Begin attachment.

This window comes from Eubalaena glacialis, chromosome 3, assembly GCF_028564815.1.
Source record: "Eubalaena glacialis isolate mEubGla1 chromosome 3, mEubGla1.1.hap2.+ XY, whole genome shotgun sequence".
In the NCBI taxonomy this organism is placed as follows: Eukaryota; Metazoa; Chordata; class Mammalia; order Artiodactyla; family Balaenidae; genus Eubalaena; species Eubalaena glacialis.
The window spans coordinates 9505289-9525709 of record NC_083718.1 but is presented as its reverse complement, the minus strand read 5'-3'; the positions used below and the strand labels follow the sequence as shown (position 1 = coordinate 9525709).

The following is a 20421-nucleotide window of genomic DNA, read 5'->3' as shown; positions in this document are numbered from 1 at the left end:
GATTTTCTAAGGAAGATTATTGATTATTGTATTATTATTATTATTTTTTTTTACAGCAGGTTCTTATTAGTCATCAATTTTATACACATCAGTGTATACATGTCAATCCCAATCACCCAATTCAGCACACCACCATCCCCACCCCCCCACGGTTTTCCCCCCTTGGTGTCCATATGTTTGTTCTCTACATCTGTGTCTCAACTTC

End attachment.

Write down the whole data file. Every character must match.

This window comes from Eubalaena glacialis, chromosome 3, assembly GCF_028564815.1.
Source record: "Eubalaena glacialis isolate mEubGla1 chromosome 3, mEubGla1.1.hap2.+ XY, whole genome shotgun sequence".
In the NCBI taxonomy this organism is placed as follows: Eukaryota; Metazoa; Chordata; class Mammalia; order Artiodactyla; family Balaenidae; genus Eubalaena; species Eubalaena glacialis.
The window spans coordinates 9505289-9525709 of record NC_083718.1 but is presented as its reverse complement, the minus strand read 5'-3'; the positions used below and the strand labels follow the sequence as shown (position 1 = coordinate 9525709).

The following is a 20421-nucleotide window of genomic DNA, read 5'->3' as shown; positions in this document are numbered from 1 at the left end:
GATTTTCTAAGGAAGATTATTGATTATTGTATTATTATTATTATTTTTTTTTACAGCAGGTTCTTATTAGTCATCAATTTTATACACATCAGTGTATACATGTCAATCCCAATCACCCAATTCAGCACACCACCATCCCCACCCCCCCACGGTTTTCCCCCCTTGGTGTCCATATGTTTGTTCTCTACATCTGTGTCTCAACTTC